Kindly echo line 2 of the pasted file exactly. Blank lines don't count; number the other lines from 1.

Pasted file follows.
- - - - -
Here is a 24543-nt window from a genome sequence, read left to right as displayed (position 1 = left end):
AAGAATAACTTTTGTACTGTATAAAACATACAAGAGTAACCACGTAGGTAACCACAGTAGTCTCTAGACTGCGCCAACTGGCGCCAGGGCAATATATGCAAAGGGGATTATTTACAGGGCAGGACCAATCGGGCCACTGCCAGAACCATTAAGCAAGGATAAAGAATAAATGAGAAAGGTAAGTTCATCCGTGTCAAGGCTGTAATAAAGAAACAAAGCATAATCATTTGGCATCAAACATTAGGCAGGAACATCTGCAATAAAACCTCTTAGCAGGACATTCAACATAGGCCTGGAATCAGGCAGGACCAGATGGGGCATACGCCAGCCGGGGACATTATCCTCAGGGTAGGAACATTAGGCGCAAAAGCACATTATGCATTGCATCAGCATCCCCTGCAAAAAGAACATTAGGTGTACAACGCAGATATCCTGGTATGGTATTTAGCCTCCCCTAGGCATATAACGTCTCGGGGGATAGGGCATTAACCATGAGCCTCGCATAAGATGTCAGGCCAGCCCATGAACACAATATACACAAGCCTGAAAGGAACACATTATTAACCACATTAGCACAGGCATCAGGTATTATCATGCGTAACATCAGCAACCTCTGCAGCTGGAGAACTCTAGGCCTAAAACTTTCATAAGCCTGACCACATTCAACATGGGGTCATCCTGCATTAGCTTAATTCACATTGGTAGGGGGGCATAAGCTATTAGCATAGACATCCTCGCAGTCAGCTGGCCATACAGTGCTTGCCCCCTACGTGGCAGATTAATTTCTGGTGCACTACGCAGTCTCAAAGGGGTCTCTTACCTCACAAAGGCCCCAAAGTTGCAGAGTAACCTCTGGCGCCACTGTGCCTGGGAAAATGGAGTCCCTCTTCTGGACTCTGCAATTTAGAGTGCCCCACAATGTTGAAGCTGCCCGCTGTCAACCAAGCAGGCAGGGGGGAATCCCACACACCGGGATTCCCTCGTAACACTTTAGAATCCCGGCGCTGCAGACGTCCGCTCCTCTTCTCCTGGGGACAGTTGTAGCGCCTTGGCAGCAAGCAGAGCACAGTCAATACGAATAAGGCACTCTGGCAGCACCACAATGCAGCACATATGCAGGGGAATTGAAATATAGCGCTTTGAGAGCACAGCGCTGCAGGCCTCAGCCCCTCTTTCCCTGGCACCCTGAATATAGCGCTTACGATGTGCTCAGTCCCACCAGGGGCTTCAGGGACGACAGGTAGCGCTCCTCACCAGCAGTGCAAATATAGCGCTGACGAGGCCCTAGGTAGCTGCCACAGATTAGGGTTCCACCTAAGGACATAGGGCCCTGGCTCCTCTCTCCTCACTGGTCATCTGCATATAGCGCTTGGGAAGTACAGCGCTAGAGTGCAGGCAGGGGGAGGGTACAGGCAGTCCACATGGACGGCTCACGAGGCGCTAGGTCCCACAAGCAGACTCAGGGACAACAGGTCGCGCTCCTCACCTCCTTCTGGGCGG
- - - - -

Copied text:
AAGAATAACTTTTGTACTGTATAAAACATACAAGAGTAACCACGTAGGTAACCACAGTAGTCTCTAGACTGCGCCAACTGGCGCCAGGGCAATATATGCAAAGGGGATTATTTACAGGGCAGGACCAATCGGGCCACTGCCAGAACCATTAAGCAAGGATAAAGAATAAATGAGAAAGGTAAGTTCATCCGTGTCAAGGCTGTAATAAAGAAACAAAGCATAATCATTTGGCATCAAACATTAGGCAGGAACATCTGCAATAAAACCTCTTAGCAGGACATTCAACATAGGCCTGGAATCAGGCAGGACCAGATGGGGCATACGCCAGCCGGGGACATTATCCTCAGGGTAGGAACATTAGGCGCAAAAGCACATTATGCATTGCATCAGCATCCCCTGCAAAAAGAACATTAGGTGTACAACGCAGATATCCTGGTATGGTATTTAGCCTCCCCTAGGCATATAACGTCTCGGGGGATAGGGCATTAACCATGAGCCTCGCATAAGATGTCAGGCCAGCCCATGAACACAATATACACAAGCCTGAAAGGAACACATTATTAACCACATTAGCACAGGCATCAGGTATTATCATGCGTAACATCAGCAACCTCTGCAGCTGGAGAACTCTAGGCCTAAAACTTTCATAAGCCTGACCACATTCAACATGGGGTCATCCTGCATTAGCTTAATTCACATTGGTAGGGGGGCATAAGCTATTAGCATAGACATCCTCGCAGTCAGCTGGCCATACAGTGCTTGCCCCCTACGTGGCAGATTAATTTCTGGTGCACTACGCAGTCTCAAAGGGGTCTCTTACCTCACAAAGGCCCCAAAGTTGCAGAGTAACCTCTGGCGCCACTGTGCCTGGGAAAATGGAGTCCCTCTTCTGGACTCTGCAATTTAGAGTGCCCCACAATGTTGAAGCTGCCCGCTGTCAACCAAGCAGGCAGGGGGGAATCCCACACACCGGGATTCCCTCGTAACACTTTAGAATCCCGGCGCTGCAGACGTCCGCTCCTCTTCTCCTGGGGACAGTTGTAGCGCCTTGGCAGCAAGCAGAGCACAGTCAATACGAATAAGGCACTCTGGCAGCACCACAATGCAGCACATATGCAGGGGAATTGAAATATAGCGCTTTGAGAGCACAGCGCTGCAGGCCTCAGCCCCTCTTTCCCTGGCACCCTGAATATAGCGCTTACGATGTGCTCAGTCCCACCAGGGGCTTCAGGGACGACAGGTAGCGCTCCTCACCAGCAGTGCAAATATAGCGCTGACGAGGCCCTAGGTAGCTGCCACAGATTAGGGTTCCACCTAAGGACATAGGGCCCTGGCTCCTCTCTCCTCACTGGTCATCTGCATATAGCGCTTGGGAAGTACAGCGCTAGAGTGCAGGCAGGGGGAGGGTACAGGCAGTCCACATGGACGGCTCACGAGGCGCTAGGTCCCACAAGCAGACTCAGGGACAACAGGTCGCGCTCCTCACCTCCTTCTGGGCGG